Android Q's back gesture breaks a fundamental app interaction: the slide-in drawer

Android Q's new gesture navigation system is a clear upgrade over what Google tried with Android 9 Pie. Multitasking is easier, and each of the core gestures is easier to use with more fluidity. But one core part of the navigation paradigm that's still up in the air is the new back gesture.

We've seen several phone makers create their own back gestures, but not in the way Google is standardizing on with Android Q: swipe in from the edge of the screen, on either the left or right, at any time to perform the same action previously handled by the back button. This difference from the rest of the back gestures on other Android phones is extremely important because it interferes with one of the most fundamental in-app navigation systems used today: the slide-in drawer.

The slide-in drawer has been a fundamental app interface component for a decade.

The hidden slide-in drawer has been a fundamental app navigation mechanism for nearly a decade, and it's propagated beyond Android to just about every other platform in some way. Apps that don't use a slide-in drawer are few and far between, and many (including some of Google's own) rely on it as their primary system for moving through sections of the app. Even those that surface most-used functions to a bottom navigation bar still use the slide-in drawer as a dumping ground for further options.

(The only category of apps that doesn't regularly use a slide-in drawer are games, which have their own struggles with edge-based gestures.)

Using Android Q with gesture nav, every single app will lose its slide-in drawer until the developer updates.

When you're using Android Q with gesture navigation enabled, every single one of those apps loses its slide-in drawer. You simply cannot swipe in from the edge, at any place or in any way, to reveal it. The only way to show the drawer will be to tap whatever button is associated with it — typically a hamburger menu button in the top corner, which is increasingly tough to reach on large (and tall) phones. That's a massive pain that requires a change in muscle memory at the very least and dramatically reduces the speed at which you can navigate apps.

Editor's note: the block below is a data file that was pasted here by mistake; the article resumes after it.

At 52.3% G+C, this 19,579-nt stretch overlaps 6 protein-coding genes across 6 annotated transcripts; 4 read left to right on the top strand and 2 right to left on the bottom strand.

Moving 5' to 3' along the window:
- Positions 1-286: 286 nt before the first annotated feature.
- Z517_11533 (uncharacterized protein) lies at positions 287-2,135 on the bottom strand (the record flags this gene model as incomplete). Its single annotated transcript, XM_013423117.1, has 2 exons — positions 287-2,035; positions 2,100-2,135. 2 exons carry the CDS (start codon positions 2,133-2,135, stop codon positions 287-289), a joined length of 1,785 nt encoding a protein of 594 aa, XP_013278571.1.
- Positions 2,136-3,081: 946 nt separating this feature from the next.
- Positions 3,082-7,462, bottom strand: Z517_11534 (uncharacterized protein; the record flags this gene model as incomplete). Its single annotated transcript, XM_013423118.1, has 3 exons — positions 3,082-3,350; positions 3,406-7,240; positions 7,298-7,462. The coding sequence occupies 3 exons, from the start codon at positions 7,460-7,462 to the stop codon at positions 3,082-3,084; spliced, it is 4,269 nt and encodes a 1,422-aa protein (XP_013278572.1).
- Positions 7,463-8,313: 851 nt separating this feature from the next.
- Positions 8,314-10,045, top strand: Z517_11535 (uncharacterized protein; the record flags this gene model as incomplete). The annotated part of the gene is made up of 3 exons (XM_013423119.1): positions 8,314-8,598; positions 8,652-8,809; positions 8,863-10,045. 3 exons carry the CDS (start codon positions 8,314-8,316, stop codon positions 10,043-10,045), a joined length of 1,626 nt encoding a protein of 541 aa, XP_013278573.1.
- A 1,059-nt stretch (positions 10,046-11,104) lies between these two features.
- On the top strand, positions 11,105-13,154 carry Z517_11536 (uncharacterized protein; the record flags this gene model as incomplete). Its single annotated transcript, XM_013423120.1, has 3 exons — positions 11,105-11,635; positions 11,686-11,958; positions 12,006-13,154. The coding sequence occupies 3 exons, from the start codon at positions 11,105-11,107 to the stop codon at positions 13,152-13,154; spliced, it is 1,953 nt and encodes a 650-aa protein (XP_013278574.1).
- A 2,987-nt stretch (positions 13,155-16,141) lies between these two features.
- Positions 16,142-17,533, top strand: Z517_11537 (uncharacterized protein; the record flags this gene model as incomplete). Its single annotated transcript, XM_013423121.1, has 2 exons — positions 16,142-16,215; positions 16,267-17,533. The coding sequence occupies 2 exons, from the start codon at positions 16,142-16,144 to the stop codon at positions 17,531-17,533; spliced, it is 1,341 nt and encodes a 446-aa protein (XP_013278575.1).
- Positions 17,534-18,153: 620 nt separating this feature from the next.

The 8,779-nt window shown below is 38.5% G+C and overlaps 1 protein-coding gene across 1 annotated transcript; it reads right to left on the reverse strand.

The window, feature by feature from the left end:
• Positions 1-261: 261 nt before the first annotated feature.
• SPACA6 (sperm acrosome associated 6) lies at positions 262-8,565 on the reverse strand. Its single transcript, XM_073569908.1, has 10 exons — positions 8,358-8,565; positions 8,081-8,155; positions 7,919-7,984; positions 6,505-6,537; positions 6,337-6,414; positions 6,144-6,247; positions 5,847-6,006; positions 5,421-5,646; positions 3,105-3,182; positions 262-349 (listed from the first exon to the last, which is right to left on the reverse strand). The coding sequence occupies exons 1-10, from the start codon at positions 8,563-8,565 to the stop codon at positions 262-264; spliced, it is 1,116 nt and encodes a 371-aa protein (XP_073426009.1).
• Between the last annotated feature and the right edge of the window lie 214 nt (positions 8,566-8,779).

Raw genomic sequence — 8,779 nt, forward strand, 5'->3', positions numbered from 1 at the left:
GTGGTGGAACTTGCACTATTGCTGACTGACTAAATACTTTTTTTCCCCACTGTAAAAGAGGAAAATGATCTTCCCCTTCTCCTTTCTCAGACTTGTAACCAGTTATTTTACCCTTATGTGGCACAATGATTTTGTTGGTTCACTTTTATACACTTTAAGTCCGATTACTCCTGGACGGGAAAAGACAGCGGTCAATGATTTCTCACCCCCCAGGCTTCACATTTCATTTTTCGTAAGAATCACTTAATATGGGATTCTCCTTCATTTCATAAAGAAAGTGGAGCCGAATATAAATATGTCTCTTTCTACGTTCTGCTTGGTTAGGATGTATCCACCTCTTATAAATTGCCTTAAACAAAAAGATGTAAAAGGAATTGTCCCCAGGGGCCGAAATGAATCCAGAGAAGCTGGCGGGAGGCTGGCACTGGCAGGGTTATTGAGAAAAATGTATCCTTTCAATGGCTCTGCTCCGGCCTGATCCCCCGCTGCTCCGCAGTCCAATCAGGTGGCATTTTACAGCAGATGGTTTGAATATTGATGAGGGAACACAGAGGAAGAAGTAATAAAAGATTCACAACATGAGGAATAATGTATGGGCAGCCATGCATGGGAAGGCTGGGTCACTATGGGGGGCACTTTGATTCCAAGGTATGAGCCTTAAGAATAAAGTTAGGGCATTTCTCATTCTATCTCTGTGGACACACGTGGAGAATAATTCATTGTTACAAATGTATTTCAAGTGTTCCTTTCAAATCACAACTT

Google knows that the back gesture is going to create headaches for everyone who has come to rely on the slide-in drawer (among other near-edge taps and swipes), and is making it very clear to developers that they need to plan for this change:

If the user swipes in from the edge of the screen, the system interprets that gesture as a Back navigation, unless an app specifically overrides that gesture for portions of the screen. To make your app compatible with gestural navigation, you'll want to extend the app content from edge to edge, and handle conflicting gestures appropriately.

Android developer documentation lays out the process by which developers can define areas of their apps that are excluded from the back gesture, and will instead perform other actions — whether that's to pull in a slide-in drawer, or simply have guaranteed touch input all the way to the edge for some other interaction. As an example, Google has already updated the Play Store app to completely remove the back gesture on the entire left side, leaving it for the slide-in drawer only.

Gesture exclusion areas will be different for each app — if they have them at all.

That's all fine and good, but it requires that developers actually do what Google is asking. And even if we take that as a given (which we obviously can't), and every app with a slide-in drawer magically has an exclusion area overnight, there are still big usability hurdles. Gesture exclusion areas only work if you can count on them being there — not knowing where that area is, which side it's on, how large it is, and having it be different for each and every app on your phone introduces a new set of issues altogether. It's going to be a very, very frustrating transition.

Unfortunately for us, developers don't have that much incentive to create these exclusion areas. The new gestures are mandatory to include on new phones shipping with Android Q, but they don't have to be the default nor the exclusive navigation choice. It's a pretty safe bet that most companies that already make their own gesture navigation systems, or stick with three-button navigation, will continue doing so with Android Q — and for this vast majority of phones out there, developers won't hear any complaints.

This is one of those situations where we can actually take the slow rollout of Android updates as a positive thing because developers as a whole are not going to have their apps up to date with considerations for the new Android Q back gestures for some time to come. And in the case of anyone who updates their non-Pixel phone to Android Q, it gives even more weight to the decision between enabling the new gestures and sticking with the other available system(s) — the Android Q gestures may be great and intuitive, but are they worth losing slide-in drawers in most apps you use every day? I don't think anyone would say they are.

Android Q: Everything you need to know!

Andrew Martonik

Andrew was an Executive Editor, U.S. at Android Central between 2012 and 2020.